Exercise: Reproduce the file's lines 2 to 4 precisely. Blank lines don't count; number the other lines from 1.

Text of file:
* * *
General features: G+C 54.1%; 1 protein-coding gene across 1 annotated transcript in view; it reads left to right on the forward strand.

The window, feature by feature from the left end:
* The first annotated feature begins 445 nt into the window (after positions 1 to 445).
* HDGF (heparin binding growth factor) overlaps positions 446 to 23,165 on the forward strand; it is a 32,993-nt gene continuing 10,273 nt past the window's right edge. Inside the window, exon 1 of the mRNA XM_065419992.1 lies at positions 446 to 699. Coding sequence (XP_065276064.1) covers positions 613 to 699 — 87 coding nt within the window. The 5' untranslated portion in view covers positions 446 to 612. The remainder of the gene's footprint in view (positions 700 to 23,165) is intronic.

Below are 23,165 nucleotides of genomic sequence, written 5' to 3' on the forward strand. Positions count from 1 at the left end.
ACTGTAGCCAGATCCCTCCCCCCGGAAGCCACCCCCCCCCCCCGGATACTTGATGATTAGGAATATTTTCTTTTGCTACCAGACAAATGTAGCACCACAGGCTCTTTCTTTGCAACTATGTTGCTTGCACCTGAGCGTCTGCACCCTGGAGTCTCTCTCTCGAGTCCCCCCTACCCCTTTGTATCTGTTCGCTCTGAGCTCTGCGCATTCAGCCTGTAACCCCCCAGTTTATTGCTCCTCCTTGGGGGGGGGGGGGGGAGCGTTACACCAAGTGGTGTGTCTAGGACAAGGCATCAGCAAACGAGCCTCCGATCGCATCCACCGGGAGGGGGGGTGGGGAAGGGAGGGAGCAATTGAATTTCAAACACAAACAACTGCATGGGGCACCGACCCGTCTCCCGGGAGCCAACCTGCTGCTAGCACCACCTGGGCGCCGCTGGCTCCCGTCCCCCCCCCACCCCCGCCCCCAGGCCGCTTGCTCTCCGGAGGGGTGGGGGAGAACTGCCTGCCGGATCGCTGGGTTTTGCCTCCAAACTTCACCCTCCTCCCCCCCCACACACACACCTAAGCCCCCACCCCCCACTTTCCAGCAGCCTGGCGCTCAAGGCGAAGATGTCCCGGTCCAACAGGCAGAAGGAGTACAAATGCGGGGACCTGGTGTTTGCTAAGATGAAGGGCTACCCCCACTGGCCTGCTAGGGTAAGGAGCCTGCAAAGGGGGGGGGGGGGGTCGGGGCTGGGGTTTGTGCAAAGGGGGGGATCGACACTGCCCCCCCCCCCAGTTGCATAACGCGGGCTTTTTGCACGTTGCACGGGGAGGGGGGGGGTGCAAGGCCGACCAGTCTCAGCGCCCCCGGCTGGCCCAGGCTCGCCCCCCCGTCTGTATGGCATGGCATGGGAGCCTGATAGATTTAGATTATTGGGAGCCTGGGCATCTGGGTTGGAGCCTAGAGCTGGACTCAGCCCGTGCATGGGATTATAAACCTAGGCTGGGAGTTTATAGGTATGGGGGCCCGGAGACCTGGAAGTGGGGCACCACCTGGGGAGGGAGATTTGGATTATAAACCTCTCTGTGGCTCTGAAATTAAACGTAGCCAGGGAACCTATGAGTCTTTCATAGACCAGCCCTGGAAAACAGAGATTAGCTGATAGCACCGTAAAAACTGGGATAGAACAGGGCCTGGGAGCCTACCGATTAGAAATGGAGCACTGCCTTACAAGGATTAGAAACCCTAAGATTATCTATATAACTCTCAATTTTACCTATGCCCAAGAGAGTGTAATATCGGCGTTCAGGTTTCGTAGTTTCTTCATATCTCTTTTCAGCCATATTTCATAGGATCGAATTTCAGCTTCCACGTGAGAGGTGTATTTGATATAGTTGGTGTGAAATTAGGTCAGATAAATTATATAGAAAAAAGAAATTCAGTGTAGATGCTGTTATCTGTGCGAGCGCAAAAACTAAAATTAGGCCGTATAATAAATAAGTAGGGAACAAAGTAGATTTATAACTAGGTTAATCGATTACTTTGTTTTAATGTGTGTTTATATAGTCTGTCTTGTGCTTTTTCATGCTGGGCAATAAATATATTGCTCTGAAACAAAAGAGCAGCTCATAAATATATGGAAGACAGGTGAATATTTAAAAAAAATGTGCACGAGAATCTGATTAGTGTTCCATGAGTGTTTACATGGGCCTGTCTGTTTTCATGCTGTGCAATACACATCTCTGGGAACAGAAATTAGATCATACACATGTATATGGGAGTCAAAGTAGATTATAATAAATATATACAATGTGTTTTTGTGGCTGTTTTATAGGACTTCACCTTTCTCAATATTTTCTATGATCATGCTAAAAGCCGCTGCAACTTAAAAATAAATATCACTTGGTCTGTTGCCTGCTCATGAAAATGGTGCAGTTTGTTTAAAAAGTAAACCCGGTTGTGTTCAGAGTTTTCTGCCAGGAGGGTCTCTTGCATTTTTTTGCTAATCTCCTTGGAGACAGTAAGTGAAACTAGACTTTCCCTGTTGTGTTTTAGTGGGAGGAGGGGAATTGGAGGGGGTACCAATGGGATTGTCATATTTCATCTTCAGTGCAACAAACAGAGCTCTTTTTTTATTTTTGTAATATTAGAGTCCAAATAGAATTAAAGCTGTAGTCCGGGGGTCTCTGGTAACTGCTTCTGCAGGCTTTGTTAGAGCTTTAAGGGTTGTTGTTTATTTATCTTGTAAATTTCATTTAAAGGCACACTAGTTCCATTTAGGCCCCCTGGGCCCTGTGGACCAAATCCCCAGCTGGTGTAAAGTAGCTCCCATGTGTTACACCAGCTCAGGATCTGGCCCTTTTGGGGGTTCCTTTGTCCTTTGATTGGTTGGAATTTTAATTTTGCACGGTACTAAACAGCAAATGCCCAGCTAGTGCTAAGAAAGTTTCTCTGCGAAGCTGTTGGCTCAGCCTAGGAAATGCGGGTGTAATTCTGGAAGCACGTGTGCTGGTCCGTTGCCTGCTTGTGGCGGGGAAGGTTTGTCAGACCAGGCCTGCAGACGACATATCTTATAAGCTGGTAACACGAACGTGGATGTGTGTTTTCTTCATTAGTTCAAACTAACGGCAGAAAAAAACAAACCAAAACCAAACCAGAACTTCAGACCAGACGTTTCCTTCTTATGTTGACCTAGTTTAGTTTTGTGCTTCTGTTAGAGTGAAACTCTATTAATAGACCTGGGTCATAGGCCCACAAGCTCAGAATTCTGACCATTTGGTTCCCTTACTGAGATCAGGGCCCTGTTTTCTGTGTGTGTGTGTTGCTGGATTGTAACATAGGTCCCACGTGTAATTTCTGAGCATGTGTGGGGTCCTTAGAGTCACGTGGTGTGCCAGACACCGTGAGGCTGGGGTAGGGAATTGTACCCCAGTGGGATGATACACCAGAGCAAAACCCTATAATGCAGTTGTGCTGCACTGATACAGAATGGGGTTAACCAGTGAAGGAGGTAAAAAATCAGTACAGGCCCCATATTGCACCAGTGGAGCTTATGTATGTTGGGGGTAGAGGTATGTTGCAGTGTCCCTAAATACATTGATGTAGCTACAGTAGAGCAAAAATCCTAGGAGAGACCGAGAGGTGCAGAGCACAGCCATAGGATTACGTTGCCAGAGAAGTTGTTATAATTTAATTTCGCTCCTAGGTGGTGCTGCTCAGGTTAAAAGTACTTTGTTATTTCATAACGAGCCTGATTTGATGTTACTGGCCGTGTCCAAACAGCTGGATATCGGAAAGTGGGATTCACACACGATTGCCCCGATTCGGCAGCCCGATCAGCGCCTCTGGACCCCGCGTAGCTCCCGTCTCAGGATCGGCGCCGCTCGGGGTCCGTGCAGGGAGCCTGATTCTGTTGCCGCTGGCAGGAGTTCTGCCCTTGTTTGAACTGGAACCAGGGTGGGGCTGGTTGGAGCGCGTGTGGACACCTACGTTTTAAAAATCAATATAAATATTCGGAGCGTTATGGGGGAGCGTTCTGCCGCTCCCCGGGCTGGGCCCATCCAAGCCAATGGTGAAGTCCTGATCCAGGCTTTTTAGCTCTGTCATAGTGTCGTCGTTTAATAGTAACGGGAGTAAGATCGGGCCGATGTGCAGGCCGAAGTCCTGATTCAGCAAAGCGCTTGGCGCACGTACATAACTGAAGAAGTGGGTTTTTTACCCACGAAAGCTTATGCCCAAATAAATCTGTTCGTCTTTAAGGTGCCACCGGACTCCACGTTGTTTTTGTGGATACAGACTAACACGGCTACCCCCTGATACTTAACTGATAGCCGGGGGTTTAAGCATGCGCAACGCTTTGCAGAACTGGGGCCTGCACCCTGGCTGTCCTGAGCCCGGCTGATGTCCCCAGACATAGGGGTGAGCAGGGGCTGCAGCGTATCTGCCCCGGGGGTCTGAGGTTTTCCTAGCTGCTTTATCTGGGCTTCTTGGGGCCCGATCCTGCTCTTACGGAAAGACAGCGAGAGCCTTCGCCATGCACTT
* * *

The window, feature by feature from the left end:
* The first annotated feature begins 445 nt into the window (after positions 1 to 445).
* HDGF (heparin binding growth factor) overlaps positions 446 to 23,165 on the forward strand; it is a 32,993-nt gene continuing 10,273 nt past the window's right edge. Inside the window, exon 1 of the mRNA XM_065419992.1 lies at positions 446 to 699. Coding sequence (XP_065276064.1) covers positions 613 to 699 — 87 coding nt within the window. The 5' untranslated portion in view covers positions 446 to 612. The remainder of the gene's footprint in view (positions 700 to 23,165) is intronic.